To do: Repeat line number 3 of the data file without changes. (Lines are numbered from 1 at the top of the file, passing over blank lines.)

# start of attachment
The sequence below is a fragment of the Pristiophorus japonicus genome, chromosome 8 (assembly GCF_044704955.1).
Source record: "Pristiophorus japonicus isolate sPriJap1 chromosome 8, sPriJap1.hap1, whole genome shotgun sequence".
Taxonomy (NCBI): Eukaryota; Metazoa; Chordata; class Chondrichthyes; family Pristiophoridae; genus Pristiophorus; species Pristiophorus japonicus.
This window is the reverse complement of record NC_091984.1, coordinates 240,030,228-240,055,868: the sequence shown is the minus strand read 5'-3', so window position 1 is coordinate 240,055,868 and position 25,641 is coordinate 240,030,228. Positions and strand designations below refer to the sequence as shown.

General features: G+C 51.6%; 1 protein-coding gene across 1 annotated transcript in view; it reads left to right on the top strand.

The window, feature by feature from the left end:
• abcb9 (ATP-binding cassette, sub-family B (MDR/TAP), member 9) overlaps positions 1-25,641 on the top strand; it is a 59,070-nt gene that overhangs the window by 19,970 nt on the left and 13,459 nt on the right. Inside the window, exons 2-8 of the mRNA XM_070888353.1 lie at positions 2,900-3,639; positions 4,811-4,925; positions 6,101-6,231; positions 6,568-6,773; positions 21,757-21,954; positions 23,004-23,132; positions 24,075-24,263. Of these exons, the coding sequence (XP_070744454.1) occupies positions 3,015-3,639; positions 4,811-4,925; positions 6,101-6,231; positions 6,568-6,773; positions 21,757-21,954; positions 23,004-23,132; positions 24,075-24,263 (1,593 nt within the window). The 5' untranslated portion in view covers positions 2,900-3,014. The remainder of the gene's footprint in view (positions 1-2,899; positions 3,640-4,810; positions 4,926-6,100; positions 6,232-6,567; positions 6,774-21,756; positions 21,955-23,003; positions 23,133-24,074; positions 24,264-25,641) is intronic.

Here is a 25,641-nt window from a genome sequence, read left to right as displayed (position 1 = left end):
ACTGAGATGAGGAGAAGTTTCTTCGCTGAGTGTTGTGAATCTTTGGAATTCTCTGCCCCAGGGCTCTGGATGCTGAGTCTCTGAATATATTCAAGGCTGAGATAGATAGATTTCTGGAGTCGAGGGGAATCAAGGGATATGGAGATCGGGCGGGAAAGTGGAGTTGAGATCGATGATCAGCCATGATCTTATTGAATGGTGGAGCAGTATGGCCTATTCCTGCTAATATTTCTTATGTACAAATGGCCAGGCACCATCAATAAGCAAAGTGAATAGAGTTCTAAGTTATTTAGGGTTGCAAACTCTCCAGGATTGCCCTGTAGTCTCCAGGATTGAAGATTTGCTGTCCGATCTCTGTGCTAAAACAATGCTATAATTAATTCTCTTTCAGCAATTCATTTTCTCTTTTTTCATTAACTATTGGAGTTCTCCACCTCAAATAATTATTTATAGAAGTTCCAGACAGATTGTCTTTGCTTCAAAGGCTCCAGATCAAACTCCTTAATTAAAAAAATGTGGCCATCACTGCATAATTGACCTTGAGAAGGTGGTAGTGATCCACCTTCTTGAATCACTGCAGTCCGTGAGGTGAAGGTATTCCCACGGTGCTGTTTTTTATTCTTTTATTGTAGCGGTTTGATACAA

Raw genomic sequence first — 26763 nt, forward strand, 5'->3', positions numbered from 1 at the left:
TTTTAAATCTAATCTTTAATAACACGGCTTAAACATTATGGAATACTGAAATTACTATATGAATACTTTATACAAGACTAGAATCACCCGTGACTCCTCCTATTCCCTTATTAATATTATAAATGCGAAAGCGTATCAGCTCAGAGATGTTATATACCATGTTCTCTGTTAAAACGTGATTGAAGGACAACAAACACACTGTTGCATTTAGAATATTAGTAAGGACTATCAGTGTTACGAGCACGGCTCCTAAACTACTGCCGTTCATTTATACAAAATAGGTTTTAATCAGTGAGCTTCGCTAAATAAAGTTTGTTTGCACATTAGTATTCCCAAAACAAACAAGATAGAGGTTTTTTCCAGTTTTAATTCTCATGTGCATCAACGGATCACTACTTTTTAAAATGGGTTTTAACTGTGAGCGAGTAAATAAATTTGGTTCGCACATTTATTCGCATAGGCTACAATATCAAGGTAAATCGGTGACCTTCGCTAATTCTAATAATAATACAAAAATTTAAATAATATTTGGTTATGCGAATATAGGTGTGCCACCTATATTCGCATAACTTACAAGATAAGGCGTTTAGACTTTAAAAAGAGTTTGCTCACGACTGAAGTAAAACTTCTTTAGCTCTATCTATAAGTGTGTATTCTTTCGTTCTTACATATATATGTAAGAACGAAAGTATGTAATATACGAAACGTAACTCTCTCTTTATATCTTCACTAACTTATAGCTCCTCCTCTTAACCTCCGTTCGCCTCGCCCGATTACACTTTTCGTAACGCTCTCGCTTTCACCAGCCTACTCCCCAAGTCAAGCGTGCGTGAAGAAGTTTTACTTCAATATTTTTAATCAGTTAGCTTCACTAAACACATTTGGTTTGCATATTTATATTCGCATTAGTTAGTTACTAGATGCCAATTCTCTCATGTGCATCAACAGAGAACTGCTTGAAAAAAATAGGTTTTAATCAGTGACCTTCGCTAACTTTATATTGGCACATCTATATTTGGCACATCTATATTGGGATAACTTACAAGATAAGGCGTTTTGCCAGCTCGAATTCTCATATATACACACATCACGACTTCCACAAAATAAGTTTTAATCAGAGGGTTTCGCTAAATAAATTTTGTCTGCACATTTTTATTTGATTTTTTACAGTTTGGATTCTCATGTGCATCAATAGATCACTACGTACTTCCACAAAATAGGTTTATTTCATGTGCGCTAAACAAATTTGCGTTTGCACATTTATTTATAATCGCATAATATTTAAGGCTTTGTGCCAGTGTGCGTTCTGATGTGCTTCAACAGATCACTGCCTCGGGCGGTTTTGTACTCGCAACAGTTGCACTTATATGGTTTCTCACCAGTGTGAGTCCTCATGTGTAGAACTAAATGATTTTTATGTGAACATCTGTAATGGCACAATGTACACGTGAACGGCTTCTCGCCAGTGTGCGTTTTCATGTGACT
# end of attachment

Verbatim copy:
Taxonomy (NCBI): Eukaryota; Metazoa; Chordata; class Chondrichthyes; family Pristiophoridae; genus Pristiophorus; species Pristiophorus japonicus.